Published Jul 13 2009 by Energy Bulletin
Archived Jul 13 2009

Deep thought - July 13

by Staff

Click on the headline (link) for the full text.

Many more articles are available through the Energy Bulletin homepage

A problem of security

Damien Perrotin, The View from Brittany

A week ago the French government announced that it was canceling the planned recruitment of 5000 policemen. This has hardly been a cause for debate, even in France, for understandable reasons. President Sarkozy, a former Minister for Police, is big on law and order and such an announcement does not really fit within what he claims to be his policy, as for the left opposition, even if it wasn't busy tearing itself to pieces – which it definitely is – it does consider policing as a dirty job, something which must be done but which decent people should not talk about. Yet, and even though it is quite unlikely to make the front page of any remotely meanstream paper, the event is definitely worth discussing, for it highlights an important aspect of the energy descent.

...The immediate reasons of Sarkozy' decision are quite obvious. Like everybody those days, he is desperate for cash and due to European regulations he cannot run too large a deficit or print. Budget cuts, especially those kinds of budget cuts, are hardly absurd. They can help create some maneuver room and liberate resources for more vital, or politically more important, domains.

The problem is that it works only for temporary crisis, something the one we face is definitely not. While its immediate cause has been the subprimes debacle, it is fundamentally a manifestation of our colliding with the Limits to Growth the Meadows Report highlighted thirty years ago. Our economies are dependent upon a steady inflow of high grade energy only fossil fuels can provide and the supply of those is stagnating and will soon enter terminal decline. This means that the resource available to support state apparatus – whether or not they are as bloated as the French one – will become scarcer and scarcer.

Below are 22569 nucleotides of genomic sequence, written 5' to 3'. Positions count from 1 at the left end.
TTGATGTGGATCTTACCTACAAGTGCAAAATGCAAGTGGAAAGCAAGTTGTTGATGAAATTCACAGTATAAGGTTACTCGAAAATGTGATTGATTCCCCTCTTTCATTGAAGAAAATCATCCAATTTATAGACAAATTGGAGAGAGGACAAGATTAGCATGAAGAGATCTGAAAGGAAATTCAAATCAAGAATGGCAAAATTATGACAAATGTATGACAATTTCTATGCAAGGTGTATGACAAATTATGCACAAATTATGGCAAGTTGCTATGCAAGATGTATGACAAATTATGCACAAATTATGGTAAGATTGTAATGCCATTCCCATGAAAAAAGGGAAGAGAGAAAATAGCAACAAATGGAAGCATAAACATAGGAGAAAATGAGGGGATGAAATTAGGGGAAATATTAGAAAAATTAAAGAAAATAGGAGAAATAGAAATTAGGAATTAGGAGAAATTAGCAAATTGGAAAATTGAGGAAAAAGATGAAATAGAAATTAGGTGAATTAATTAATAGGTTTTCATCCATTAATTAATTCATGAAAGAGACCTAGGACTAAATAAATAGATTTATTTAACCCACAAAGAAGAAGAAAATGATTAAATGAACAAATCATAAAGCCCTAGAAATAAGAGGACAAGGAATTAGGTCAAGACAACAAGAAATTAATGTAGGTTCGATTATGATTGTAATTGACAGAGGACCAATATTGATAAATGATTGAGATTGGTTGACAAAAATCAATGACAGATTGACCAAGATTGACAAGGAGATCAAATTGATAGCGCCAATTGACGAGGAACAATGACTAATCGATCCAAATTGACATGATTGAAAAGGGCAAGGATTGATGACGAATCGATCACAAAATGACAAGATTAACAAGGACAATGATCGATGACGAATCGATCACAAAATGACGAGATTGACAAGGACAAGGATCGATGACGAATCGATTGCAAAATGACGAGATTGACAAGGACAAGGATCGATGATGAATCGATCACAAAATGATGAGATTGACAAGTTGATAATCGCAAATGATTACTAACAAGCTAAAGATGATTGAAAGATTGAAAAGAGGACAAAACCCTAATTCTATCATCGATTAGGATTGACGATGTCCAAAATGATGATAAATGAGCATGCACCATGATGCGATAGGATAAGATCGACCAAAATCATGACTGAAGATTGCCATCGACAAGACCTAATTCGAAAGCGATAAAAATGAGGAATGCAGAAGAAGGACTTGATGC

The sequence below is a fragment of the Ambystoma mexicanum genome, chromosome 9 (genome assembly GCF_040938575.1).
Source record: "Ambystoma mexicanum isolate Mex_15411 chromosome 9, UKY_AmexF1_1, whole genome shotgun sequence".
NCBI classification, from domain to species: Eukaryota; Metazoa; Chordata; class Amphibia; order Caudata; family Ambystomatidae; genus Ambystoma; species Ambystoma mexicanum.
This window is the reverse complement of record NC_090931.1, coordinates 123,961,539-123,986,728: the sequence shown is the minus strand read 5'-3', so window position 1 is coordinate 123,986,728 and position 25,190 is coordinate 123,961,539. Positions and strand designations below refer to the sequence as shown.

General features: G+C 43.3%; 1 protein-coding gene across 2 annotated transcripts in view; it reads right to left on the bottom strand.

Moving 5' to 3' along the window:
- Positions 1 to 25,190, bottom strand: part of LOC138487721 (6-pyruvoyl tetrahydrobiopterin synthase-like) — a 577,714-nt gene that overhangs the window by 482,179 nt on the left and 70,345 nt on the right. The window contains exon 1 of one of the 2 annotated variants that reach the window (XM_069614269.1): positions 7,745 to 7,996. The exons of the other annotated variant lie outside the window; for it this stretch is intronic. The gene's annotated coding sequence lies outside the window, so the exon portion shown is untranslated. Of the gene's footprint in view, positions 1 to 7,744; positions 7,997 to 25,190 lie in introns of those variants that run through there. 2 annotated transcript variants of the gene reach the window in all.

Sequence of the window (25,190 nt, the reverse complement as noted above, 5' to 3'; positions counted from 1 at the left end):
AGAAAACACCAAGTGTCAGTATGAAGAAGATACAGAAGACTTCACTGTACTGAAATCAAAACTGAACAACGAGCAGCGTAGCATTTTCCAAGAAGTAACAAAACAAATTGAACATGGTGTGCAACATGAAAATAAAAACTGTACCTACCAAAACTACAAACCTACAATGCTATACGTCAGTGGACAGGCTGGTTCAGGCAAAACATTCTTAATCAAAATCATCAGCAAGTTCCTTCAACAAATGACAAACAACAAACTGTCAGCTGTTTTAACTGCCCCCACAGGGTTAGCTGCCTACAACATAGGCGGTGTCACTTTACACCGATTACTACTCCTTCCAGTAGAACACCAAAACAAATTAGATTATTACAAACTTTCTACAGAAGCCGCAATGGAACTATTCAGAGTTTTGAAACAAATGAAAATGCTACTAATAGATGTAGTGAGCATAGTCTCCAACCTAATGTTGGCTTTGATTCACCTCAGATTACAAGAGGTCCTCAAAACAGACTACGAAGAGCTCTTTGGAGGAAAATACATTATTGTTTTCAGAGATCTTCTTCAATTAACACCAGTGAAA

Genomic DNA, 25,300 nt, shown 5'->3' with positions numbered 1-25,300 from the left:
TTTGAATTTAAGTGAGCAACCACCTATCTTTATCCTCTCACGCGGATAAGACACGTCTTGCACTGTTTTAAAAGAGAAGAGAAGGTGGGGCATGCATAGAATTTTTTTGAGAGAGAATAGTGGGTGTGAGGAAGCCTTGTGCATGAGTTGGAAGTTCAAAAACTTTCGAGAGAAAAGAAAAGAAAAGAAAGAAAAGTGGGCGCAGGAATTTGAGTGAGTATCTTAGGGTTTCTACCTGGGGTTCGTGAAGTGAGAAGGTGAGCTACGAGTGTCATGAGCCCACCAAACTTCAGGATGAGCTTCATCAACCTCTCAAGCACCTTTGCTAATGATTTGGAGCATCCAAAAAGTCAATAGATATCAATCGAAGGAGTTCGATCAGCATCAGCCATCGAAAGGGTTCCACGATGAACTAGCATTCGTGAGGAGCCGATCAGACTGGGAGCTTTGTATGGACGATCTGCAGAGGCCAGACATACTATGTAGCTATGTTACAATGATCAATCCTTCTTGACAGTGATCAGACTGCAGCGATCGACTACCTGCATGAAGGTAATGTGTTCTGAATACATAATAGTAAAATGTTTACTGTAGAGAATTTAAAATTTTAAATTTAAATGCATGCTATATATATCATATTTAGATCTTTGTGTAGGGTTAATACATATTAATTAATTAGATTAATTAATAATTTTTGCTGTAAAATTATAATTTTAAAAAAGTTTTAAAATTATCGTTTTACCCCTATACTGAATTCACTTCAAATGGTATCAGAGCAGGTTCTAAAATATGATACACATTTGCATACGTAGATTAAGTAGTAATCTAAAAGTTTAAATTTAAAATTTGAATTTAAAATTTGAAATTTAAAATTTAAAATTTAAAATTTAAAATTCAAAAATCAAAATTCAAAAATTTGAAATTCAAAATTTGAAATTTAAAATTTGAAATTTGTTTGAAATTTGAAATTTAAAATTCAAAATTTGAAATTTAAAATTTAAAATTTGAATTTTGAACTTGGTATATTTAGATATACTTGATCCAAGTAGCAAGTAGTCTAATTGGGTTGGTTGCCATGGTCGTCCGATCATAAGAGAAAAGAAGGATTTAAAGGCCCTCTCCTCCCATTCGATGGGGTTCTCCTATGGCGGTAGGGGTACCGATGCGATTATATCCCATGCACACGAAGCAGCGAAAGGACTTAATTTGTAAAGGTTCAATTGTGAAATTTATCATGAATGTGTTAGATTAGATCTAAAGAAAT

(12 July 2009)

Energy Bill Ignores Resource Depletion

The Cultural Economist
Although future fuel shortages and price increases are openly predicted by four Federal Government reports, several books, and multiple documents, Congress refuses to acknowledge oil, coal, or natural gas depletion. There is nothing in H.R. 2454 that even hints Congress understands the consequences. It’s as though energy resource depletion doesn’t exist.

Congressional failure to acknowledge the reality of depletion creates an interesting irony. Congress wants us to believe the American Clean Energy and Security Act of 2009 will create clean energy jobs, achieve energy independence, reduce global warming pollution and transition America to a clean energy economy. But this bill is based on a basic assumption we will always have unlimited quantities of cheap coal, oil and natural gas. The stated objectives of this bill are therefore rendered useless by the underlying assumptions.

There is nothing in this bill that addresses, or even acknowledges, that oil resource depletion will reduce the production of greenhouse gases between now and 2050. Higher prices and limitations on availability will force a reduction of consumption and a decline of economic activity. By 2020 North American oil and other liquids consumption will have fallen below year 2000 levels. Additional reductions will occur through 2050 and beyond.
(10 July 2009)
Suggested by Linton Hale.

Interview with Carolyn Baker

Lisa Fernandes, Saco River Community Television (video)

Interview with Carolyn Baker about her new book, Sacred Demise: Walking the Spiritual Path of Industrial Civilization's Collapse.

(June 2009)